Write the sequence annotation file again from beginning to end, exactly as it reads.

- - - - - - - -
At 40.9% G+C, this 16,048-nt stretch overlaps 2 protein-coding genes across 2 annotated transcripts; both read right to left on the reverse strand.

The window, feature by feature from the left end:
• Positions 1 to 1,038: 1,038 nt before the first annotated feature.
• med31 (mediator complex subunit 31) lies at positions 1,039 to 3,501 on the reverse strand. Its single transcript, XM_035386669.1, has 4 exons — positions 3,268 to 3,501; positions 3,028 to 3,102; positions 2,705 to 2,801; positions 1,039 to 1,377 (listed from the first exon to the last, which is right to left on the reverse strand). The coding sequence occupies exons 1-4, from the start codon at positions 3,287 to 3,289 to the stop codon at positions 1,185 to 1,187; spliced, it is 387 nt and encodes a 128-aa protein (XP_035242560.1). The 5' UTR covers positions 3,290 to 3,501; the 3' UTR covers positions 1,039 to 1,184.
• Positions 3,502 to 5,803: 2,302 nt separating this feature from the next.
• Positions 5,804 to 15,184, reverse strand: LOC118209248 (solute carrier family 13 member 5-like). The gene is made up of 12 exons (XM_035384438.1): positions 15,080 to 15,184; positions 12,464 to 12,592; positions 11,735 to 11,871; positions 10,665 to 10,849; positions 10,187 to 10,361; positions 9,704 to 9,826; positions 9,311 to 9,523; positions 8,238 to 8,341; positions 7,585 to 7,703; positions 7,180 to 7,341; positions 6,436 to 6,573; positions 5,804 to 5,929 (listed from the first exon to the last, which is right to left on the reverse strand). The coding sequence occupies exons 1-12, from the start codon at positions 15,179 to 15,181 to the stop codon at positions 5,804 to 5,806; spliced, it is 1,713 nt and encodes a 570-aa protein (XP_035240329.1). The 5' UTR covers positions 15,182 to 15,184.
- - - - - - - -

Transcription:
At 40.9% G+C, this 16,048-nt stretch overlaps 2 protein-coding genes across 2 annotated transcripts; both read right to left on the reverse strand.

The window, feature by feature from the left end:
• Positions 1 to 1,038: 1,038 nt before the first annotated feature.
• med31 (mediator complex subunit 31) lies at positions 1,039 to 3,501 on the reverse strand. Its single transcript, XM_035386669.1, has 4 exons — positions 3,268 to 3,501; positions 3,028 to 3,102; positions 2,705 to 2,801; positions 1,039 to 1,377 (listed from the first exon to the last, which is right to left on the reverse strand). The coding sequence occupies exons 1-4, from the start codon at positions 3,287 to 3,289 to the stop codon at positions 1,185 to 1,187; spliced, it is 387 nt and encodes a 128-aa protein (XP_035242560.1). The 5' UTR covers positions 3,290 to 3,501; the 3' UTR covers positions 1,039 to 1,184.
• Positions 3,502 to 5,803: 2,302 nt separating this feature from the next.
• Positions 5,804 to 15,184, reverse strand: LOC118209248 (solute carrier family 13 member 5-like). The gene is made up of 12 exons (XM_035384438.1): positions 15,080 to 15,184; positions 12,464 to 12,592; positions 11,735 to 11,871; positions 10,665 to 10,849; positions 10,187 to 10,361; positions 9,704 to 9,826; positions 9,311 to 9,523; positions 8,238 to 8,341; positions 7,585 to 7,703; positions 7,180 to 7,341; positions 6,436 to 6,573; positions 5,804 to 5,929 (listed from the first exon to the last, which is right to left on the reverse strand). The coding sequence occupies exons 1-12, from the start codon at positions 15,179 to 15,181 to the stop codon at positions 5,804 to 5,806; spliced, it is 1,713 nt and encodes a 570-aa protein (XP_035240329.1). The 5' UTR covers positions 15,182 to 15,184.